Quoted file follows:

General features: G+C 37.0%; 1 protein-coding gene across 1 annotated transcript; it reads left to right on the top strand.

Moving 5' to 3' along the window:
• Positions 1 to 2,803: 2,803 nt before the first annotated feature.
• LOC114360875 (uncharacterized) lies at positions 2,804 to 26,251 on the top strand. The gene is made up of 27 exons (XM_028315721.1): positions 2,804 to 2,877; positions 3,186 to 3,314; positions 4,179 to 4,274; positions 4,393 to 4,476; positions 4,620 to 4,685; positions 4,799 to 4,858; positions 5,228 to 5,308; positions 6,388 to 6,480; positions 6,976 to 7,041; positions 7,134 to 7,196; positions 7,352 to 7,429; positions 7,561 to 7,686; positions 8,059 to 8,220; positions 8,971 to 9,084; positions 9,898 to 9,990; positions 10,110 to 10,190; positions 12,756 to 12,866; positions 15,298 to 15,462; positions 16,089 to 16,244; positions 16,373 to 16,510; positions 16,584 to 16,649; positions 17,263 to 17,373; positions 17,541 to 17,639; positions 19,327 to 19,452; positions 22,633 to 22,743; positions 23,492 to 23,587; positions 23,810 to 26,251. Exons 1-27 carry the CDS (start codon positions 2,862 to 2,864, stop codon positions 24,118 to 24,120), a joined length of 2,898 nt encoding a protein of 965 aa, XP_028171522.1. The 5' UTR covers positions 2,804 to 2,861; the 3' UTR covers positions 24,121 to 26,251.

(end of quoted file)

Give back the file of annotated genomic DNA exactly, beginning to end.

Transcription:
General features: G+C 37.0%; 1 protein-coding gene across 1 annotated transcript; it reads left to right on the top strand.

Moving 5' to 3' along the window:
• Positions 1 to 2,803: 2,803 nt before the first annotated feature.
• LOC114360875 (uncharacterized) lies at positions 2,804 to 26,251 on the top strand. The gene is made up of 27 exons (XM_028315721.1): positions 2,804 to 2,877; positions 3,186 to 3,314; positions 4,179 to 4,274; positions 4,393 to 4,476; positions 4,620 to 4,685; positions 4,799 to 4,858; positions 5,228 to 5,308; positions 6,388 to 6,480; positions 6,976 to 7,041; positions 7,134 to 7,196; positions 7,352 to 7,429; positions 7,561 to 7,686; positions 8,059 to 8,220; positions 8,971 to 9,084; positions 9,898 to 9,990; positions 10,110 to 10,190; positions 12,756 to 12,866; positions 15,298 to 15,462; positions 16,089 to 16,244; positions 16,373 to 16,510; positions 16,584 to 16,649; positions 17,263 to 17,373; positions 17,541 to 17,639; positions 19,327 to 19,452; positions 22,633 to 22,743; positions 23,492 to 23,587; positions 23,810 to 26,251. Exons 1-27 carry the CDS (start codon positions 2,862 to 2,864, stop codon positions 24,118 to 24,120), a joined length of 2,898 nt encoding a protein of 965 aa, XP_028171522.1. The 5' UTR covers positions 2,804 to 2,861; the 3' UTR covers positions 24,121 to 26,251.